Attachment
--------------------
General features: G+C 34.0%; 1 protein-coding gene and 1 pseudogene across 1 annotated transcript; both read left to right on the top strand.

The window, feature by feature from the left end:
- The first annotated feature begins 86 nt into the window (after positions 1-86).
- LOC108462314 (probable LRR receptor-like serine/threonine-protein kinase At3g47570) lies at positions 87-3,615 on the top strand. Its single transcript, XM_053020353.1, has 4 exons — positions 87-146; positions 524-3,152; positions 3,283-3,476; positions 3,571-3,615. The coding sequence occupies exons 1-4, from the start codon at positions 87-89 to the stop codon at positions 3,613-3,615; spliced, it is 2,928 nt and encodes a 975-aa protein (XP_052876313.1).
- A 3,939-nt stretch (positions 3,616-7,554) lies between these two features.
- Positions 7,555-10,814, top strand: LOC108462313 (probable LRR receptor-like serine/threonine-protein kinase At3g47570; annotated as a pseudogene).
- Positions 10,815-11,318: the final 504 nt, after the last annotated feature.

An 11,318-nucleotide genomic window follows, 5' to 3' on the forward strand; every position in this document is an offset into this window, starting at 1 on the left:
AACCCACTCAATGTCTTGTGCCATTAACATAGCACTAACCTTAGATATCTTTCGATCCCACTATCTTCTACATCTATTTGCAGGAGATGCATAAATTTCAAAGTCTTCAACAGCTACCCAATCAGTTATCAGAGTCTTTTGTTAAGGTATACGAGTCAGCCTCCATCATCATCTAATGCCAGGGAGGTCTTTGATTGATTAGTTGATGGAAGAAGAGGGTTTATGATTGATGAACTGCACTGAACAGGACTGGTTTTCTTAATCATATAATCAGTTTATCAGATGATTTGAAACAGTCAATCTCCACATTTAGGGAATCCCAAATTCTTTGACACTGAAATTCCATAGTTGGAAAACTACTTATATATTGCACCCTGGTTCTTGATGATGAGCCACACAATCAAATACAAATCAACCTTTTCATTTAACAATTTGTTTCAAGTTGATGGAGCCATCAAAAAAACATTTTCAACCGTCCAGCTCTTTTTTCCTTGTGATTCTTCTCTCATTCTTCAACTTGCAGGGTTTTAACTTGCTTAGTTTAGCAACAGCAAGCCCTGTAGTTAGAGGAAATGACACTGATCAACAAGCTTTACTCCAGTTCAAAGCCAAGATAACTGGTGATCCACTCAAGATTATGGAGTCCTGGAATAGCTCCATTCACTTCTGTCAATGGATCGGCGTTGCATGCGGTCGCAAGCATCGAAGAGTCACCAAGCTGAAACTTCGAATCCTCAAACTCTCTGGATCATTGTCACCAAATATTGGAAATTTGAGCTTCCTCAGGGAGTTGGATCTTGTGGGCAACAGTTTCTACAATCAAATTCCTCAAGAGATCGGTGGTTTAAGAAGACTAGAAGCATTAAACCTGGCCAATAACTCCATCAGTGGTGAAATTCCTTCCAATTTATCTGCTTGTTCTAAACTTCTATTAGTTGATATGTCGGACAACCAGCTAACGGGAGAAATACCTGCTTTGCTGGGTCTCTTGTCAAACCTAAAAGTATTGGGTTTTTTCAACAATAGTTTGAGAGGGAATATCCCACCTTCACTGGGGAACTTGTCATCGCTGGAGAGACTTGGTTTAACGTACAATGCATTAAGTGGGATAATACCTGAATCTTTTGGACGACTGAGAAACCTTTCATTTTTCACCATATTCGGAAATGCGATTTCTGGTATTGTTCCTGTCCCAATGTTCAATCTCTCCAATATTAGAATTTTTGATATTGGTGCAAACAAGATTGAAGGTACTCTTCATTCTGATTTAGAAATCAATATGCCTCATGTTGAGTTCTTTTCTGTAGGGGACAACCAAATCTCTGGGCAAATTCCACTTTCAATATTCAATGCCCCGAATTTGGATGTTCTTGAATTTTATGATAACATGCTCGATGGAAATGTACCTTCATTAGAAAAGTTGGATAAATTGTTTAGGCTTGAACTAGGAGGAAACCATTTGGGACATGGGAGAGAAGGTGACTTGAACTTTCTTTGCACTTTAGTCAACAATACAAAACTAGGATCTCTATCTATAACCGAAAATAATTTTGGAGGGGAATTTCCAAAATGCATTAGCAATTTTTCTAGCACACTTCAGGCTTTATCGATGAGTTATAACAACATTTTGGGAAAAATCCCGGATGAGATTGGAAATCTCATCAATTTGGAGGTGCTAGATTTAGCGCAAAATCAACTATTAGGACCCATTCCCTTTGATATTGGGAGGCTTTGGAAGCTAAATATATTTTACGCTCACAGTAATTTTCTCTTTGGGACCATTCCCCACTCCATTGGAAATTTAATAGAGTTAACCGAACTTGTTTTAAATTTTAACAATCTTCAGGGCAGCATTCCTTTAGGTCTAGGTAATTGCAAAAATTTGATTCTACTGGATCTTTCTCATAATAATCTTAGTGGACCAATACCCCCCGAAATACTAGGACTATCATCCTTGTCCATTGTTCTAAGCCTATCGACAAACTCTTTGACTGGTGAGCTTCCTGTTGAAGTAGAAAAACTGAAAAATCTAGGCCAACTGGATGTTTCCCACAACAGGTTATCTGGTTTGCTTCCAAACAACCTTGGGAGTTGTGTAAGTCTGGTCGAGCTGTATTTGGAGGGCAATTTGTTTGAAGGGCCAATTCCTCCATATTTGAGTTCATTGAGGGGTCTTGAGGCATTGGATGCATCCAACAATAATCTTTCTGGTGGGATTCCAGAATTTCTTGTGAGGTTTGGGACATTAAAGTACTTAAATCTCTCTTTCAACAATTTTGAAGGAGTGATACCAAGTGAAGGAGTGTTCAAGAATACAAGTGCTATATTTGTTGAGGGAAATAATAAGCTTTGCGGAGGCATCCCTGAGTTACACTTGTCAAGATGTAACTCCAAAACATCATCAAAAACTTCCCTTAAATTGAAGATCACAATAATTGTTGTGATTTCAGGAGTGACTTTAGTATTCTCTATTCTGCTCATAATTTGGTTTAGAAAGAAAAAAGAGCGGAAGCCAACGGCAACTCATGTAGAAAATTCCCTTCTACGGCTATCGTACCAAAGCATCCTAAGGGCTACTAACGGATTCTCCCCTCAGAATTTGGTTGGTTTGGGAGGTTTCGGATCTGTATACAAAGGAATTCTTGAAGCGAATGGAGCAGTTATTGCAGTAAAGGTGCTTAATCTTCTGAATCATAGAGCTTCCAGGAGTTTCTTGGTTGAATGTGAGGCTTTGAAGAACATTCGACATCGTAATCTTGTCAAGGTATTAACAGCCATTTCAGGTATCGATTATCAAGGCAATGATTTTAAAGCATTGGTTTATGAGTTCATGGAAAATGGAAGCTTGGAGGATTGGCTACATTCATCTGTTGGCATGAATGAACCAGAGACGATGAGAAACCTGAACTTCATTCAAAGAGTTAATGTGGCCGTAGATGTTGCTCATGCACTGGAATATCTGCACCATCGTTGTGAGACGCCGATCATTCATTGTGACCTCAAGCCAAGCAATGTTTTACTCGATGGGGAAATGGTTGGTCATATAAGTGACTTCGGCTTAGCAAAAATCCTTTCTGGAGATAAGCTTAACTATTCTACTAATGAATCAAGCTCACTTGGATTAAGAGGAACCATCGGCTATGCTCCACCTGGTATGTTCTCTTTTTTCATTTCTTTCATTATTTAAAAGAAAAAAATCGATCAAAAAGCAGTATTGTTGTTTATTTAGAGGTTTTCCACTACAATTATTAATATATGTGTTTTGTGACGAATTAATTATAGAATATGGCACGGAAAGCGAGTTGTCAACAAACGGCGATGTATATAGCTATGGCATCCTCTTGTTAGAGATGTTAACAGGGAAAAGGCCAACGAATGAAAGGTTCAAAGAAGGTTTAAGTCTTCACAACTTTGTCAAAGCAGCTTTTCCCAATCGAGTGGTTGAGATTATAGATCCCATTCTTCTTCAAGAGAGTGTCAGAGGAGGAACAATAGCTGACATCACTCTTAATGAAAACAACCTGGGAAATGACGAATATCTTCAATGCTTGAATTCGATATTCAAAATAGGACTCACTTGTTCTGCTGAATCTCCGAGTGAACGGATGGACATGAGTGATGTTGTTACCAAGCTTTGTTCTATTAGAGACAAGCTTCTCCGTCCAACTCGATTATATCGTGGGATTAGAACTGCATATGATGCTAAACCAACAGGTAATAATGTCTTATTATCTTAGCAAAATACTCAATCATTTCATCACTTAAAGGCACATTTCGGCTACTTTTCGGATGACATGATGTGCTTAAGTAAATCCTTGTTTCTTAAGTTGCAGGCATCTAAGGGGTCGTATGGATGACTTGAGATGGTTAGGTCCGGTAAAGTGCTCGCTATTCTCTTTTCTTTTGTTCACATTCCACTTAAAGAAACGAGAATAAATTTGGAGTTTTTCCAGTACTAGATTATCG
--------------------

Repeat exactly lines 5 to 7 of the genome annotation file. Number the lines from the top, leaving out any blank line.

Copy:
- A 3,939-nt stretch (positions 3,616-7,554) lies between these two features.
- Positions 7,555-10,814, top strand: LOC108462313 (probable LRR receptor-like serine/threonine-protein kinase At3g47570; annotated as a pseudogene).
- Positions 10,815-11,318: the final 504 nt, after the last annotated feature.